College Cancels HMO, Suggests Using Welfare

From Times Staff and Wire Reports

Stanford University, one of the nation's wealthiest private universities, is canceling its HMO contract to cut costs and has advised its students with families to consider going on welfare to get health insurance for their dependents.

About 250 undergraduates and graduate students must find new coverage for their 400 dependents as of Sept. 1. Stanford is considering new plans and estimates premiums will rise as much as 60% for dependents and 10% for students. The bill for a family of three could rise from $353 to $527 a month.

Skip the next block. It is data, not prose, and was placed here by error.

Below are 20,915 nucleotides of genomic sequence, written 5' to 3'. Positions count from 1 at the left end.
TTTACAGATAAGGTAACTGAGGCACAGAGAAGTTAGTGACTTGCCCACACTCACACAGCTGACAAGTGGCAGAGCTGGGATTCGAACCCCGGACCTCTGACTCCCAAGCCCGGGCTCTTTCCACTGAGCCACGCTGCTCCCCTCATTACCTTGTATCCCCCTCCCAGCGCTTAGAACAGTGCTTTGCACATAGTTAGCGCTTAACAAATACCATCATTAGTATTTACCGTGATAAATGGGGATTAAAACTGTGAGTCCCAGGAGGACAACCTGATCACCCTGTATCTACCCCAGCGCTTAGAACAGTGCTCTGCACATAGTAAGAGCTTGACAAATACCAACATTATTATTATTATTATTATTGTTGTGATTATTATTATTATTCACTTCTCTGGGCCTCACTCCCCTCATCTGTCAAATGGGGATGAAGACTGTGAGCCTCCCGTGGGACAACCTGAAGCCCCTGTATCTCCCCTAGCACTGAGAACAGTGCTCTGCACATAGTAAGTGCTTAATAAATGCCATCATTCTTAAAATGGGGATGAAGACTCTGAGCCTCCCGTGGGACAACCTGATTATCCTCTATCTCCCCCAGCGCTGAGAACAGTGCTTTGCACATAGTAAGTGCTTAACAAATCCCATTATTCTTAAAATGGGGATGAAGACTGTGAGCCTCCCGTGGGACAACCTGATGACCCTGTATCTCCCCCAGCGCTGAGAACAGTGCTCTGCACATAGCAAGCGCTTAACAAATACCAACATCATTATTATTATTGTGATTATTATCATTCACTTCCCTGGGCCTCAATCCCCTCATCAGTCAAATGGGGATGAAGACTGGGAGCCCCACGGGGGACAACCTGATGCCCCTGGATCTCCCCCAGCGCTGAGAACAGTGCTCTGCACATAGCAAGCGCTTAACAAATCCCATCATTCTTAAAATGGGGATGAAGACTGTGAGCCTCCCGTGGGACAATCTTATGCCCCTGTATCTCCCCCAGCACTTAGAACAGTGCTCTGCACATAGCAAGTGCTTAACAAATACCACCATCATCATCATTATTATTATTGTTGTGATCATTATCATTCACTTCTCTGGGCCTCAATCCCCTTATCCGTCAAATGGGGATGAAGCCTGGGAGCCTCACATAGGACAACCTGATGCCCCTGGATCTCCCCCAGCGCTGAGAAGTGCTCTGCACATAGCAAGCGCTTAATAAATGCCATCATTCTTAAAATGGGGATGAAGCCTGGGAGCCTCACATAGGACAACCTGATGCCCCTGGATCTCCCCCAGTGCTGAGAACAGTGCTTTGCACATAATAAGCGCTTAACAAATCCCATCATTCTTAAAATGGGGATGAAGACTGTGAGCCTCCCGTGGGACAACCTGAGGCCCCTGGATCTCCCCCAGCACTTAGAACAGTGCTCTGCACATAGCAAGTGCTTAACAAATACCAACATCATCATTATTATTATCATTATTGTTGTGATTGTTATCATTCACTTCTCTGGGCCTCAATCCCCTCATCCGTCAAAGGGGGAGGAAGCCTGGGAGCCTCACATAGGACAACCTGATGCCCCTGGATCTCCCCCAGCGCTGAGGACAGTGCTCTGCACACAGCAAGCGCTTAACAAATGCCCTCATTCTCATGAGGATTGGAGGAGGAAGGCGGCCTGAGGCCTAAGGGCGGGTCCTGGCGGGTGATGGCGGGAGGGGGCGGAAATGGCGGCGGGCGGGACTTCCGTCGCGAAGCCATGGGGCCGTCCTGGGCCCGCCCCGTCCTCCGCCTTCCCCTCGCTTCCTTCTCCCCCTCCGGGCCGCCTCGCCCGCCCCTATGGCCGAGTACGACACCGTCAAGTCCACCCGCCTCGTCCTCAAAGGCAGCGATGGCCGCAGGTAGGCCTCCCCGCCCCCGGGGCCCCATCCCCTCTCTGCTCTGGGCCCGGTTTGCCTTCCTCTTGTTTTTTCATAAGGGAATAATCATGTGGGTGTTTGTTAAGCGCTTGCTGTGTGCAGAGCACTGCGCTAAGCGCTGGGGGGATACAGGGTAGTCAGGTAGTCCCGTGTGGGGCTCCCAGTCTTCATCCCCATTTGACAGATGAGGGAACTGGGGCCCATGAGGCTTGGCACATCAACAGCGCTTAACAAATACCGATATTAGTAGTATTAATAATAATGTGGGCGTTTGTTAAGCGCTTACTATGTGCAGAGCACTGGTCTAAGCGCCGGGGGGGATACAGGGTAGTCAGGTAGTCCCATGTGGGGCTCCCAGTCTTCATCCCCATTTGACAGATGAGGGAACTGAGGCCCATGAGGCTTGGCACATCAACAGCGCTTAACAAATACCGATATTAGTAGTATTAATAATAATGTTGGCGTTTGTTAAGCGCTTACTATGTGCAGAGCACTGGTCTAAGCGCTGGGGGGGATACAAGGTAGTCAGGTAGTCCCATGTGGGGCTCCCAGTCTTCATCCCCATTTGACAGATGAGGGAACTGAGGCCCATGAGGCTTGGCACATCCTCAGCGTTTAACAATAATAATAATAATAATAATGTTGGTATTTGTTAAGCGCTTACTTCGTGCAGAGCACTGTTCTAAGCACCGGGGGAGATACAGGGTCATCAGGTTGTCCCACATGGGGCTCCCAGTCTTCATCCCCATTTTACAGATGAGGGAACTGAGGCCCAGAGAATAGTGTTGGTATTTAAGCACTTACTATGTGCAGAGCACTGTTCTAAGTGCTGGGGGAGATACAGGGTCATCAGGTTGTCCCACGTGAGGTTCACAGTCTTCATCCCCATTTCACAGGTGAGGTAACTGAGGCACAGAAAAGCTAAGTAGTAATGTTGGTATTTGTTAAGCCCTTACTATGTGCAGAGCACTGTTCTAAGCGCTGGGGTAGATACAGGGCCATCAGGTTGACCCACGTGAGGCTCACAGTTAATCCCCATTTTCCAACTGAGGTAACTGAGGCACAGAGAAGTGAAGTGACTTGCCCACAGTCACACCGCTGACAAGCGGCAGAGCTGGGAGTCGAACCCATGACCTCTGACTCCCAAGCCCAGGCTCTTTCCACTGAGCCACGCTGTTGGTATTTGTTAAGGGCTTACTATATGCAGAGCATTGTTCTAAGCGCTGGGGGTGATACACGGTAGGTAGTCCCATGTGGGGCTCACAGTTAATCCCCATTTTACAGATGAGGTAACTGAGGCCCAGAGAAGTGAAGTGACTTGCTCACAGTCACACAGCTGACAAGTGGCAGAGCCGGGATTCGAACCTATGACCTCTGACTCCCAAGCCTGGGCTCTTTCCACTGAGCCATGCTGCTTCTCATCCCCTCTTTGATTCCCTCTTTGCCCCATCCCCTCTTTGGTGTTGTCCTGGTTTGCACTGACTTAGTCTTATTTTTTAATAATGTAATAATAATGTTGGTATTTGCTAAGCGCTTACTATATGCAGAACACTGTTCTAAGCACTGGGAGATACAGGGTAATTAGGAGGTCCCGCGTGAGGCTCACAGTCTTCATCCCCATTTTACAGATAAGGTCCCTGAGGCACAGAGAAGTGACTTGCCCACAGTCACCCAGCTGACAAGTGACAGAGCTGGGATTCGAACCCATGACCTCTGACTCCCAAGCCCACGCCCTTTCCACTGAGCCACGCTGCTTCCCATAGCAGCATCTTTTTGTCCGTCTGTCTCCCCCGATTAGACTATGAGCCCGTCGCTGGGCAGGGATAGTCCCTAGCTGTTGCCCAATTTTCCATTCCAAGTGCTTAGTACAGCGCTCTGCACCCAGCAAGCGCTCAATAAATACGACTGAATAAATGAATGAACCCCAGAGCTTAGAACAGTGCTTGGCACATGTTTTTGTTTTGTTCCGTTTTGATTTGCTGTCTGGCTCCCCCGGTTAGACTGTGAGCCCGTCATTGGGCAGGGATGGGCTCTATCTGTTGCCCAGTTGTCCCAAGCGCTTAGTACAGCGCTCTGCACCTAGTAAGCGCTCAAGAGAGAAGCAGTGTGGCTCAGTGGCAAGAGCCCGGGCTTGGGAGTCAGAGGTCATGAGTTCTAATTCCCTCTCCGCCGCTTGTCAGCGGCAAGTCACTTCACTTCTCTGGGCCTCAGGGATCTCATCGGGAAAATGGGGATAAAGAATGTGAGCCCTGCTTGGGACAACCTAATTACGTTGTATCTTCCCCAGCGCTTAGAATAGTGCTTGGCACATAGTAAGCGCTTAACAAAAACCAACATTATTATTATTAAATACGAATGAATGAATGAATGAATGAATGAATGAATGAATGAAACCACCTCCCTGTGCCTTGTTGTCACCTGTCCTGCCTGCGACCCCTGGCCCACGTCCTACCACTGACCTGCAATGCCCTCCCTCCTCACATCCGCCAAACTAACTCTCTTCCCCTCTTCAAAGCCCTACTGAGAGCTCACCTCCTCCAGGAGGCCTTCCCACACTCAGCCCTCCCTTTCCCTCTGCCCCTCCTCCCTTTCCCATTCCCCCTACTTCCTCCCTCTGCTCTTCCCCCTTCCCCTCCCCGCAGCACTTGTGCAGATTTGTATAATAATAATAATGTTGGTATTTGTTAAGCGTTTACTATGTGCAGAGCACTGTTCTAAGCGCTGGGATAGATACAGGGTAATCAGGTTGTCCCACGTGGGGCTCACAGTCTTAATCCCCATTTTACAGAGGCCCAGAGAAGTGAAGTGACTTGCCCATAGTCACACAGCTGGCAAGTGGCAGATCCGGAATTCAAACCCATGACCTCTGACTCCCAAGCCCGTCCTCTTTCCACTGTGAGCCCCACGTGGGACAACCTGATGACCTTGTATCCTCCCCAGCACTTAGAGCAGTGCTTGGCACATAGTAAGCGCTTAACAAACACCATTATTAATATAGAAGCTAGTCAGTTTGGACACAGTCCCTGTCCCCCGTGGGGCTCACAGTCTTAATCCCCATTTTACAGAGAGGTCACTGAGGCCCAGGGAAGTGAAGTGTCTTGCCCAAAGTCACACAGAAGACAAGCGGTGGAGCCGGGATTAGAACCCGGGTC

"We do recognize the increase is close to astronomical," said Julie Lythcott-Haims, assistant to Stanford's president.

The letter sent to undergraduates and graduate students from Stanford's student health service last month advising of the canceled HMO contract told those who can't afford private insurance to consider public assistance for their spouses and children. It was accompanied by a flier promoting "Healthy Families/Medi-Cal," a public assistance plan for low- and middle-income families.

Stanford officials said they were merely advising students of all their options. The average graduate stipend at Stanford is about $15,000 to $20,000 a year, which is just above the federal poverty level for a family of three.

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